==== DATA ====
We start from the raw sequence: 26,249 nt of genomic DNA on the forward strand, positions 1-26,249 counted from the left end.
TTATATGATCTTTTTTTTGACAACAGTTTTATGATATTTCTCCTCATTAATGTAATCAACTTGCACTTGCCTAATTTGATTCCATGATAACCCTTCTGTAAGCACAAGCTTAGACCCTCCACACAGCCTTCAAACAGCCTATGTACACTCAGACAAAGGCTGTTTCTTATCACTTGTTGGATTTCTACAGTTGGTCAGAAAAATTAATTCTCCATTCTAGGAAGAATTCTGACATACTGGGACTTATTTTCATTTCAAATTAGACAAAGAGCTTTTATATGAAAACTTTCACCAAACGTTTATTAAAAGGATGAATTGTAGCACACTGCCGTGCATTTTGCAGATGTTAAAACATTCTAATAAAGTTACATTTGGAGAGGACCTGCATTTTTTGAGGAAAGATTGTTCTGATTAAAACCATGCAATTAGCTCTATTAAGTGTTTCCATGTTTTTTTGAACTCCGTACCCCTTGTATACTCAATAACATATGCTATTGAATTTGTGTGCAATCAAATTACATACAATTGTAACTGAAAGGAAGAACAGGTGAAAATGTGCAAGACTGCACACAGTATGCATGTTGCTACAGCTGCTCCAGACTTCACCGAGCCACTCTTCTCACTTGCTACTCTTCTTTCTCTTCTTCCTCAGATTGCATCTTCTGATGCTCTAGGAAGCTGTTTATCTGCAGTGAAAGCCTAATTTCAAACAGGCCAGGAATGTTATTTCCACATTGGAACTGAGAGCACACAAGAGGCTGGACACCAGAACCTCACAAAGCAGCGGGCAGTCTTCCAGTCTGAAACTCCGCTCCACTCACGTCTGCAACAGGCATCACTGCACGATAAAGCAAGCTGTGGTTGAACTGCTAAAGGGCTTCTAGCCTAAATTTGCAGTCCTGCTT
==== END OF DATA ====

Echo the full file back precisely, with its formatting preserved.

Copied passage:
We start from the raw sequence: 26,249 nt of genomic DNA on the forward strand, positions 1-26,249 counted from the left end.
TTATATGATCTTTTTTTTGACAACAGTTTTATGATATTTCTCCTCATTAATGTAATCAACTTGCACTTGCCTAATTTGATTCCATGATAACCCTTCTGTAAGCACAAGCTTAGACCCTCCACACAGCCTTCAAACAGCCTATGTACACTCAGACAAAGGCTGTTTCTTATCACTTGTTGGATTTCTACAGTTGGTCAGAAAAATTAATTCTCCATTCTAGGAAGAATTCTGACATACTGGGACTTATTTTCATTTCAAATTAGACAAAGAGCTTTTATATGAAAACTTTCACCAAACGTTTATTAAAAGGATGAATTGTAGCACACTGCCGTGCATTTTGCAGATGTTAAAACATTCTAATAAAGTTACATTTGGAGAGGACCTGCATTTTTTGAGGAAAGATTGTTCTGATTAAAACCATGCAATTAGCTCTATTAAGTGTTTCCATGTTTTTTTGAACTCCGTACCCCTTGTATACTCAATAACATATGCTATTGAATTTGTGTGCAATCAAATTACATACAATTGTAACTGAAAGGAAGAACAGGTGAAAATGTGCAAGACTGCACACAGTATGCATGTTGCTACAGCTGCTCCAGACTTCACCGAGCCACTCTTCTCACTTGCTACTCTTCTTTCTCTTCTTCCTCAGATTGCATCTTCTGATGCTCTAGGAAGCTGTTTATCTGCAGTGAAAGCCTAATTTCAAACAGGCCAGGAATGTTATTTCCACATTGGAACTGAGAGCACACAAGAGGCTGGACACCAGAACCTCACAAAGCAGCGGGCAGTCTTCCAGTCTGAAACTCCGCTCCACTCACGTCTGCAACAGGCATCACTGCACGATAAAGCAAGCTGTGGTTGAACTGCTAAAGGGCTTCTAGCCTAAATTTGCAGTCCTGCTT